In 2014 I became more involved in the Friends of Fort River volunteer group and the Barn Swallow project, after almost the entire active Friends group (approximately 30 volunteers) had resigned from the group because USFWS had demolished work they had done for the Barn Swallow project. At that time, the lead volunteers on project had donated hundreds of hours of volunteer effort and over $500 in personal expenditures. The few of us left in the Friends Group continued the effort to save the Stables, with personal time and donated funds.
In 2016, at a meeting attended by Andrew French, project leader at Fort River Refuge, the Friends group offered to raise funds for repair of the Stables roof and other minor repairs. Mr. French told us that we could proceed, and we started our fundraising efforts. Those of us most involved in swallow project—myself, one other volunteer, and the student intern—were given keys to the Stables, and had free access at all times.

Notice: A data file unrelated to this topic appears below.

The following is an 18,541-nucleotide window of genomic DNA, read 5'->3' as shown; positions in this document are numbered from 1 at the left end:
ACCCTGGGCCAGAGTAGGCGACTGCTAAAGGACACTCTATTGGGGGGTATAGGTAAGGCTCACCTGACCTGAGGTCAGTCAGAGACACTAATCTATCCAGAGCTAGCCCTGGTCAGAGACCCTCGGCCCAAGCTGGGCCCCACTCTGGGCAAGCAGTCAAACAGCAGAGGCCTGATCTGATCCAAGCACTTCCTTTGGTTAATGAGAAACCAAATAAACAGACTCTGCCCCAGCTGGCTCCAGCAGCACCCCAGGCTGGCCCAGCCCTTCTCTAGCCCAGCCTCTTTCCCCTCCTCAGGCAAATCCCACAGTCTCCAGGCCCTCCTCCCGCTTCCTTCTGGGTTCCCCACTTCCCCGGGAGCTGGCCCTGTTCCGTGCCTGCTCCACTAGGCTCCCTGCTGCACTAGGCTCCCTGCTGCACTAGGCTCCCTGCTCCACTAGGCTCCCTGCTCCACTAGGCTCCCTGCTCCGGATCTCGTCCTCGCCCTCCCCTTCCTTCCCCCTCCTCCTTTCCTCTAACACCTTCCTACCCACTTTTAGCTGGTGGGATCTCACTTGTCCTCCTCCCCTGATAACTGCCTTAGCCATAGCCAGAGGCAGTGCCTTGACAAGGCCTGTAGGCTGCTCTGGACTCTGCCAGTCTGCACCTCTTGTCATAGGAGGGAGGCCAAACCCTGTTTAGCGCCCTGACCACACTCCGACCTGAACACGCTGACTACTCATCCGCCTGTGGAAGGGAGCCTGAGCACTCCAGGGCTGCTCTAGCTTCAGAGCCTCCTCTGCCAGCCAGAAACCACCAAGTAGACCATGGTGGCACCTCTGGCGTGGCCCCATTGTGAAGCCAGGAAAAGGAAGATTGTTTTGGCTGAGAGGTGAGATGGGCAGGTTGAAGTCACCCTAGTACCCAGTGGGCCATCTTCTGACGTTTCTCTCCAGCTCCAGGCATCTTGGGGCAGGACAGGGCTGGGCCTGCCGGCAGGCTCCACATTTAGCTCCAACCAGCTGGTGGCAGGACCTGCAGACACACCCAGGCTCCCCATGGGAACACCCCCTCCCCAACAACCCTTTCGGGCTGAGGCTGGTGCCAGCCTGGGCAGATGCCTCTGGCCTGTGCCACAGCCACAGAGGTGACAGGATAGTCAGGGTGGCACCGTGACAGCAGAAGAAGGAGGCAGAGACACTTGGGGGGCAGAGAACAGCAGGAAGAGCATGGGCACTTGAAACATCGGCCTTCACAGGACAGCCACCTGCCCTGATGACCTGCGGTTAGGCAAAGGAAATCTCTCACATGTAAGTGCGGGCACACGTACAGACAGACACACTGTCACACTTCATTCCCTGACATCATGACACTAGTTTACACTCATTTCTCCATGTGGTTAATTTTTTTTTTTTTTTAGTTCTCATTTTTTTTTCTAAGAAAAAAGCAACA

Quite suddenly, in early 2018, we were told that we should no longer fundraise for roof repairs because that option was off the table and the Stables were going to be demolished. Simultaneously, a private donor came forward and offered to pay for all repairs and future maintenance of the Stables. At that time USFWS told us that, according to USFWS policy, private funds could not be accepted.
On August 16, 2018, USFWS held a public meeting, at which a community member asked why earlier in the year the Friends group had been told they could fund roof repairs. USFWS claimed that they had never told that the Friends group they could, clearly an untrue statement. They also reiterated that a private donation could not be accepted, also untrue, because at a meeting on September 26, 2018, attended by legislative staff, Fort River volunteers, and USFWS staff at Congressman Jim McGovern’s office in Northampton, USFWS staff stated that a private donation could indeed be accepted. Why the untruths?
Since that time USFWS has, against the promise given at the August 16 meeting, completely gutted the Stables in the name of “safety.” Making a building safe does not require removal of all inner boards. Additionally, if USFWS was considering all options presented at the public meeting they would not make such dramatic changes to the building, changes that compromise its structural integrity.